'The Phenomenon' updates the UFO debate through new Pentagon disclosures


(CNN)The fascination with UFOs is hardly new, but revelations in the last few years have renewed interest in and speculation about the topic. Enter "The Phenomenon," an earnest documentary most notable for the former officials that lend credence to the notion the government knows much more than it has shared, and that the truth, well, is out there.

The A-list names include former New Mexico Governor Bill Richardson and former Senate Majority Leader Harry Reid, who has publicly advocated to declassify such information. In April, the Pentagon released videos of "unidentified aerial phenomena," which included Navy pilots "reacting in awe" at how fast the objects moved.

Asked about the evidence that has been kept secret, Reid replies in an on-camera interview, "I'm saying most of it hasn't seen the light of day."

While in office, Reid pressed to fund something called Advanced Aerospace Threat Identification Program, a Defense Dept. unit devoted to looking into such phenomena whose existence hadn't been acknowledged prior to a 2017 report in the New York Times.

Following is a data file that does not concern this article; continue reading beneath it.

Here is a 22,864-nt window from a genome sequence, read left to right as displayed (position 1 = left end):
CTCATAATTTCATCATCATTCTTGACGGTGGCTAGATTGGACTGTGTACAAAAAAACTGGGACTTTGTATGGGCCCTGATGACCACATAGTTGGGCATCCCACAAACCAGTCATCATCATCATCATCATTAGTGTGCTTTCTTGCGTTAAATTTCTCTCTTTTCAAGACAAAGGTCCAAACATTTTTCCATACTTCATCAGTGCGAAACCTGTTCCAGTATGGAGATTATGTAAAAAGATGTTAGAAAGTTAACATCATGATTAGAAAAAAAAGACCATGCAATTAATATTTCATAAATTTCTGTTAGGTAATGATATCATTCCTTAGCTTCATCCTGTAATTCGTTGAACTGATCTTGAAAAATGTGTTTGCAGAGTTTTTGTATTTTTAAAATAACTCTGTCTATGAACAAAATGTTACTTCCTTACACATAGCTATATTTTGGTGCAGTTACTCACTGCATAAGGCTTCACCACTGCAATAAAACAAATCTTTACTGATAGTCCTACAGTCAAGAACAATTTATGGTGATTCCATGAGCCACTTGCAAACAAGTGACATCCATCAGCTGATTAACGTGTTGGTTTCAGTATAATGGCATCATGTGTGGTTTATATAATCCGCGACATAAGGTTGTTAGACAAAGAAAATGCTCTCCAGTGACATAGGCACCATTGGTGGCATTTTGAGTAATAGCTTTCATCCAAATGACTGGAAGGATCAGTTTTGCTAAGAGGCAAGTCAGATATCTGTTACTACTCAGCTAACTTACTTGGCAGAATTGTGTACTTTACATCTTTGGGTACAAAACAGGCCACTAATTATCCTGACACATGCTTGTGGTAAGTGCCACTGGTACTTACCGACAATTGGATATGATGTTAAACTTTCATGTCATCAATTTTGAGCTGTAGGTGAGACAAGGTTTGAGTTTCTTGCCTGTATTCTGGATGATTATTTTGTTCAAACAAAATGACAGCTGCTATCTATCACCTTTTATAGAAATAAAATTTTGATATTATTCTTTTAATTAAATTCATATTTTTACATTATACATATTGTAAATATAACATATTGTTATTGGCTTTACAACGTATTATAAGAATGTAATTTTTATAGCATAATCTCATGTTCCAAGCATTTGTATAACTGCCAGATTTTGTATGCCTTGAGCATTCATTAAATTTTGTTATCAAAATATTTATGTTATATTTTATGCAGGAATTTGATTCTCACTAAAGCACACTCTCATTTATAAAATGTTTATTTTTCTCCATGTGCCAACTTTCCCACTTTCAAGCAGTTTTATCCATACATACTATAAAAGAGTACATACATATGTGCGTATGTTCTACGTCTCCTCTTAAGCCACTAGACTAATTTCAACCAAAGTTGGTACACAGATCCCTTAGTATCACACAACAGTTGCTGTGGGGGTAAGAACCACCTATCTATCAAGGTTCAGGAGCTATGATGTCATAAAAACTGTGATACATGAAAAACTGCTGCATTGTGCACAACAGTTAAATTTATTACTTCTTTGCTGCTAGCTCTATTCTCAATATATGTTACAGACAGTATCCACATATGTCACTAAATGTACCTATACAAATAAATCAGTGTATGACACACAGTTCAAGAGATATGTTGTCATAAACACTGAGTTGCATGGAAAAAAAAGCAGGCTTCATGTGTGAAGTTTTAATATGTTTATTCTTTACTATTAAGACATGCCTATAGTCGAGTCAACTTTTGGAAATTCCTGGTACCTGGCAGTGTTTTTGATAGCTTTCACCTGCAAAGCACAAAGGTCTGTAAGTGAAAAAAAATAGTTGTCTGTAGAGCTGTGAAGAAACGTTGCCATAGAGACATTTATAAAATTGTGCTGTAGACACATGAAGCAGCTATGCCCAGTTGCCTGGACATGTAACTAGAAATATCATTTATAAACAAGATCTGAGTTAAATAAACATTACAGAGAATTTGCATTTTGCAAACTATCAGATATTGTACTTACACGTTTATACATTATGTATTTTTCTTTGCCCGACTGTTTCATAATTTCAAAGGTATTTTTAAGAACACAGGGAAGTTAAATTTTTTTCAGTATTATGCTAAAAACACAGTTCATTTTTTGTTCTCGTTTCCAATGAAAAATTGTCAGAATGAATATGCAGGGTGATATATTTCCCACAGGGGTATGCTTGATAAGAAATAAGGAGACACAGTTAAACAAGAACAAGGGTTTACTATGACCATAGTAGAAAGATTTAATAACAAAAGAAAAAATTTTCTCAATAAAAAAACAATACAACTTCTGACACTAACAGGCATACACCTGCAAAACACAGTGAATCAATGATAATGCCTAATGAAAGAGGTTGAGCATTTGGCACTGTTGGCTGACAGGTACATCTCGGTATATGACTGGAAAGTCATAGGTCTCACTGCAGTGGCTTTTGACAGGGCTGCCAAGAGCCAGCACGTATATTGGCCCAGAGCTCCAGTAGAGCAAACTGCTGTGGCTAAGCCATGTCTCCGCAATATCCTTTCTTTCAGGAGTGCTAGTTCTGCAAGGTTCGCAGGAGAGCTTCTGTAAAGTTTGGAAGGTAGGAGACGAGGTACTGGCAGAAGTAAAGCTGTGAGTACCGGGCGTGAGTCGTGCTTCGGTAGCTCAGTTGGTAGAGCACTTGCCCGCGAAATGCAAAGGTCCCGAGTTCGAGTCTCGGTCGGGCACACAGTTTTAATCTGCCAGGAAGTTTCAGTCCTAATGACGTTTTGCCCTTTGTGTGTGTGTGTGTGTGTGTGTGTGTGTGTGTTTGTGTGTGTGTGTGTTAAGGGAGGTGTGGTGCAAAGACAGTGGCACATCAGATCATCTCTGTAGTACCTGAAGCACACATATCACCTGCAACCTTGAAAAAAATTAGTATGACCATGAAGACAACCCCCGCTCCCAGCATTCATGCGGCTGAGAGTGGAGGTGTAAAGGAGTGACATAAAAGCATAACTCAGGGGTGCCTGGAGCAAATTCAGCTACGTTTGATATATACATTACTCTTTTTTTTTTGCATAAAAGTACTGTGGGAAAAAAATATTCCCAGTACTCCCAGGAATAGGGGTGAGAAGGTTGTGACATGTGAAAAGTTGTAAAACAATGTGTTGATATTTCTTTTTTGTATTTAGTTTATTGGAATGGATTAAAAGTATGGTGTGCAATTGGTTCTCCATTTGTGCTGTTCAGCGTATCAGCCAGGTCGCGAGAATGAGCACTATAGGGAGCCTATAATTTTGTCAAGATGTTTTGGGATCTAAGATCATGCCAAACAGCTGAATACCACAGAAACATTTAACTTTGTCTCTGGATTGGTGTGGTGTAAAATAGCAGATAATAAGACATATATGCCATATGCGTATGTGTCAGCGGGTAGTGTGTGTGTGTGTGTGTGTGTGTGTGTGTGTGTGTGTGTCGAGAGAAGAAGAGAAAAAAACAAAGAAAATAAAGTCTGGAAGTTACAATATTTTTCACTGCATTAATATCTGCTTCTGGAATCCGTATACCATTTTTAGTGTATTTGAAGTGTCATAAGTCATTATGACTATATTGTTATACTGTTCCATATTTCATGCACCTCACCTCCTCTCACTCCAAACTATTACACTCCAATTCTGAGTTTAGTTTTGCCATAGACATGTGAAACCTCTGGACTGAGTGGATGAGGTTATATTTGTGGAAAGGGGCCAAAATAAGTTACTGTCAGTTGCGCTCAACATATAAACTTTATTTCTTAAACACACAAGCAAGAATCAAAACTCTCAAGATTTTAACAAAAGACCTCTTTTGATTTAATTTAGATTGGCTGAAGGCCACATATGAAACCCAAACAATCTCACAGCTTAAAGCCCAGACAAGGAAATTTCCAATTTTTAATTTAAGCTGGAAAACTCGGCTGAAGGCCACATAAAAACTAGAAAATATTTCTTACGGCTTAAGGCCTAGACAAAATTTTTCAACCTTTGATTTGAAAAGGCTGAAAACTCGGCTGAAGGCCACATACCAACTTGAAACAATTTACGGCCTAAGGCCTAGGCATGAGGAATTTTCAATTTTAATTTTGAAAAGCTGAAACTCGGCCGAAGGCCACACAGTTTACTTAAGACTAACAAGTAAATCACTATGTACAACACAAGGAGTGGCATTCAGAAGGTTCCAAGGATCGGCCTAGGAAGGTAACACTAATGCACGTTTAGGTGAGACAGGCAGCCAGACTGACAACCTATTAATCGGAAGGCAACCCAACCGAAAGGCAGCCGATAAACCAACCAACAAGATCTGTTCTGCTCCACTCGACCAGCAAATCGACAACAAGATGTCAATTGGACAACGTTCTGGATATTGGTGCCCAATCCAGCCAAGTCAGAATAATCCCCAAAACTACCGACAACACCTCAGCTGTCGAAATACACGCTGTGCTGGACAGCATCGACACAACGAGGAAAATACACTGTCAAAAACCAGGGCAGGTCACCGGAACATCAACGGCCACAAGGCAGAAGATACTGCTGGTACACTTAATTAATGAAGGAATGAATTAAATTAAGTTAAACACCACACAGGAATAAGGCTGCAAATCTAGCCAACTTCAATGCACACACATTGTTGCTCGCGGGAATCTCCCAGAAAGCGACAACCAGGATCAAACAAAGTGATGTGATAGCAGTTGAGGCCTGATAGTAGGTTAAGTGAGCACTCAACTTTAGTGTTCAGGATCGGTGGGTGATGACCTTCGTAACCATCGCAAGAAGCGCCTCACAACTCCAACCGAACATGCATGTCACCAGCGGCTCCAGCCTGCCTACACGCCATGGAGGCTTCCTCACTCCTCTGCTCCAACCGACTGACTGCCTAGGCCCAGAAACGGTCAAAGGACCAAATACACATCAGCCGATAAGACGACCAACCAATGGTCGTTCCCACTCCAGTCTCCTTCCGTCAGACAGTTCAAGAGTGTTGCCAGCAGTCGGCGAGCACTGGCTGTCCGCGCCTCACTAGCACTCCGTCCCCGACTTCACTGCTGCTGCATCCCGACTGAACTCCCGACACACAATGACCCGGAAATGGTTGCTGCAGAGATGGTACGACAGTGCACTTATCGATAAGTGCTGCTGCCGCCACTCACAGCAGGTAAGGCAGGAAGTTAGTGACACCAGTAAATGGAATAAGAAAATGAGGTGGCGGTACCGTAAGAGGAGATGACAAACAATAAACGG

Director James Fox -- who produced his first UFO documentary in the 1990s, and more recently directed "I Know What I Saw" -- has spent years probing UFOs, and goes back to reported incidents through the decades in various corners of the globe, including an Australian sighting in the 1960s and another witnessed by numerous Zimbabwe school kids in 1994. Brought together as adults, one of the witnesses says, "There was no reason for any of us to make that up."